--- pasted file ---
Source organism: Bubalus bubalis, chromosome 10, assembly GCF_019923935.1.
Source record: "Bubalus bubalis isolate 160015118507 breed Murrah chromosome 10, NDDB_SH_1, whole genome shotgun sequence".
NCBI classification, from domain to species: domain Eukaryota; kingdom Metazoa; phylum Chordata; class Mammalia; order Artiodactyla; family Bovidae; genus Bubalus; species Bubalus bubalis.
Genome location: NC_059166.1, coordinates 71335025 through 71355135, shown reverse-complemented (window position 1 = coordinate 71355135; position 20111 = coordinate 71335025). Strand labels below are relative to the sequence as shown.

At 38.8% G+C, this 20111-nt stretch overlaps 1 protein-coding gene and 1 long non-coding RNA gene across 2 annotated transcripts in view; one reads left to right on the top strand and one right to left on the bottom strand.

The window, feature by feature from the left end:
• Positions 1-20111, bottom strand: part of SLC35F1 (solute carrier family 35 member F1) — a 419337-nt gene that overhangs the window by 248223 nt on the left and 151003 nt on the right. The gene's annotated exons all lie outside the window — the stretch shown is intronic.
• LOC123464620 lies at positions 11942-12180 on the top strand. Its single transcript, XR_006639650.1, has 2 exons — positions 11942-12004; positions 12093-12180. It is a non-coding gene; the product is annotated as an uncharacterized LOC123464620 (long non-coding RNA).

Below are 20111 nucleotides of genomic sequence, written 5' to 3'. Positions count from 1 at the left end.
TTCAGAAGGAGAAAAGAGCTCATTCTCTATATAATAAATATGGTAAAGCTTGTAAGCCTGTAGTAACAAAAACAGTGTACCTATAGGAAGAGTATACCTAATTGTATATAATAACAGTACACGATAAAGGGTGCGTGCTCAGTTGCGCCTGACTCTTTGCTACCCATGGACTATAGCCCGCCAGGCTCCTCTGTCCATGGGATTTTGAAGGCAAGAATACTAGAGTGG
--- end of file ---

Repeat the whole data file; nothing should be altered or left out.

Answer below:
Source organism: Bubalus bubalis, chromosome 10, assembly GCF_019923935.1.
Source record: "Bubalus bubalis isolate 160015118507 breed Murrah chromosome 10, NDDB_SH_1, whole genome shotgun sequence".
NCBI classification, from domain to species: domain Eukaryota; kingdom Metazoa; phylum Chordata; class Mammalia; order Artiodactyla; family Bovidae; genus Bubalus; species Bubalus bubalis.
Genome location: NC_059166.1, coordinates 71335025 through 71355135, shown reverse-complemented (window position 1 = coordinate 71355135; position 20111 = coordinate 71335025). Strand labels below are relative to the sequence as shown.

At 38.8% G+C, this 20111-nt stretch overlaps 1 protein-coding gene and 1 long non-coding RNA gene across 2 annotated transcripts in view; one reads left to right on the top strand and one right to left on the bottom strand.

The window, feature by feature from the left end:
• Positions 1-20111, bottom strand: part of SLC35F1 (solute carrier family 35 member F1) — a 419337-nt gene that overhangs the window by 248223 nt on the left and 151003 nt on the right. The gene's annotated exons all lie outside the window — the stretch shown is intronic.
• LOC123464620 lies at positions 11942-12180 on the top strand. Its single transcript, XR_006639650.1, has 2 exons — positions 11942-12004; positions 12093-12180. It is a non-coding gene; the product is annotated as an uncharacterized LOC123464620 (long non-coding RNA).

Below are 20111 nucleotides of genomic sequence, written 5' to 3'. Positions count from 1 at the left end.
TTCAGAAGGAGAAAAGAGCTCATTCTCTATATAATAAATATGGTAAAGCTTGTAAGCCTGTAGTAACAAAAACAGTGTACCTATAGGAAGAGTATACCTAATTGTATATAATAACAGTACACGATAAAGGGTGCGTGCTCAGTTGCGCCTGACTCTTTGCTACCCATGGACTATAGCCCGCCAGGCTCCTCTGTCCATGGGATTTTGAAGGCAAGAATACTAGAGTGG